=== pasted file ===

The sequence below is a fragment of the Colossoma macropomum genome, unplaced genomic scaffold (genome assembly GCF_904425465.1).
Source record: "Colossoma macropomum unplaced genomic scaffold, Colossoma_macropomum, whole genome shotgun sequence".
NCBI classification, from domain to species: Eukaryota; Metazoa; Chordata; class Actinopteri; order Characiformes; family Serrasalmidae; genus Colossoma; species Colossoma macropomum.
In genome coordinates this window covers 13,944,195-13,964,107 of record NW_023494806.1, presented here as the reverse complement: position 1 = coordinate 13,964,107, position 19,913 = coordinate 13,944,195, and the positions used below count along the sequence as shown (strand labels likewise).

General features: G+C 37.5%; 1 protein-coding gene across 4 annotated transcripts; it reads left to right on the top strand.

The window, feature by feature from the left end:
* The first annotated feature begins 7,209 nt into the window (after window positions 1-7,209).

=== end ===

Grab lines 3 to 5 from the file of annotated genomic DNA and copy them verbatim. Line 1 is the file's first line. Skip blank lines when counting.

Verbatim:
NCBI classification, from domain to species: Eukaryota; Metazoa; Chordata; class Actinopteri; order Characiformes; family Serrasalmidae; genus Colossoma; species Colossoma macropomum.
In genome coordinates this window covers 13,944,195-13,964,107 of record NW_023494806.1, presented here as the reverse complement: position 1 = coordinate 13,964,107, position 19,913 = coordinate 13,944,195, and the positions used below count along the sequence as shown (strand labels likewise).

General features: G+C 37.5%; 1 protein-coding gene across 4 annotated transcripts; it reads left to right on the top strand.